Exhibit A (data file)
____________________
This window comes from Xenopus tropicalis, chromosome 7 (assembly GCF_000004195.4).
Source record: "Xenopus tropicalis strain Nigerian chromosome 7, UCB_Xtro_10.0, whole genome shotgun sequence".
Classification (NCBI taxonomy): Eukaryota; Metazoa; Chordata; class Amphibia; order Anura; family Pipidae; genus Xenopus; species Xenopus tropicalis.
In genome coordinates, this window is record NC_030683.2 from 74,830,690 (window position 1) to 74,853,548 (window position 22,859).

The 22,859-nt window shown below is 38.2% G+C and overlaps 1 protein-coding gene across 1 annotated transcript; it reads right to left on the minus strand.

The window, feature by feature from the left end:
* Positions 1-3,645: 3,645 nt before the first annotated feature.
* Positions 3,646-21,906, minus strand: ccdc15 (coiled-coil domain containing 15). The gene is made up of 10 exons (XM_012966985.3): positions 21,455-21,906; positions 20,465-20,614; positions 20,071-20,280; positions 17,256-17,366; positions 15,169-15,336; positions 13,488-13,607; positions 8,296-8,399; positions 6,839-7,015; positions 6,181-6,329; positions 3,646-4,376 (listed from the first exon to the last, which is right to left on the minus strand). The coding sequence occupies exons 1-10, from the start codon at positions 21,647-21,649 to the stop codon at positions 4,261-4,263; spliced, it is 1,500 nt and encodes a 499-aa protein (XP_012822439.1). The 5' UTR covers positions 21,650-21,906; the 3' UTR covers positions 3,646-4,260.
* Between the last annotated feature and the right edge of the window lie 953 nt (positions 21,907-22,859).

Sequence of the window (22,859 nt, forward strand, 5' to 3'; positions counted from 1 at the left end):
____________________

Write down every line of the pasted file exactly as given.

This window comes from Xenopus tropicalis, chromosome 7 (assembly GCF_000004195.4).
Source record: "Xenopus tropicalis strain Nigerian chromosome 7, UCB_Xtro_10.0, whole genome shotgun sequence".
Classification (NCBI taxonomy): Eukaryota; Metazoa; Chordata; class Amphibia; order Anura; family Pipidae; genus Xenopus; species Xenopus tropicalis.
In genome coordinates, this window is record NC_030683.2 from 74,830,690 (window position 1) to 74,853,548 (window position 22,859).

The 22,859-nt window shown below is 38.2% G+C and overlaps 1 protein-coding gene across 1 annotated transcript; it reads right to left on the minus strand.

The window, feature by feature from the left end:
* Positions 1-3,645: 3,645 nt before the first annotated feature.
* Positions 3,646-21,906, minus strand: ccdc15 (coiled-coil domain containing 15). The gene is made up of 10 exons (XM_012966985.3): positions 21,455-21,906; positions 20,465-20,614; positions 20,071-20,280; positions 17,256-17,366; positions 15,169-15,336; positions 13,488-13,607; positions 8,296-8,399; positions 6,839-7,015; positions 6,181-6,329; positions 3,646-4,376 (listed from the first exon to the last, which is right to left on the minus strand). The coding sequence occupies exons 1-10, from the start codon at positions 21,647-21,649 to the stop codon at positions 4,261-4,263; spliced, it is 1,500 nt and encodes a 499-aa protein (XP_012822439.1). The 5' UTR covers positions 21,650-21,906; the 3' UTR covers positions 3,646-4,260.
* Between the last annotated feature and the right edge of the window lie 953 nt (positions 21,907-22,859).

Sequence of the window (22,859 nt, forward strand, 5' to 3'; positions counted from 1 at the left end):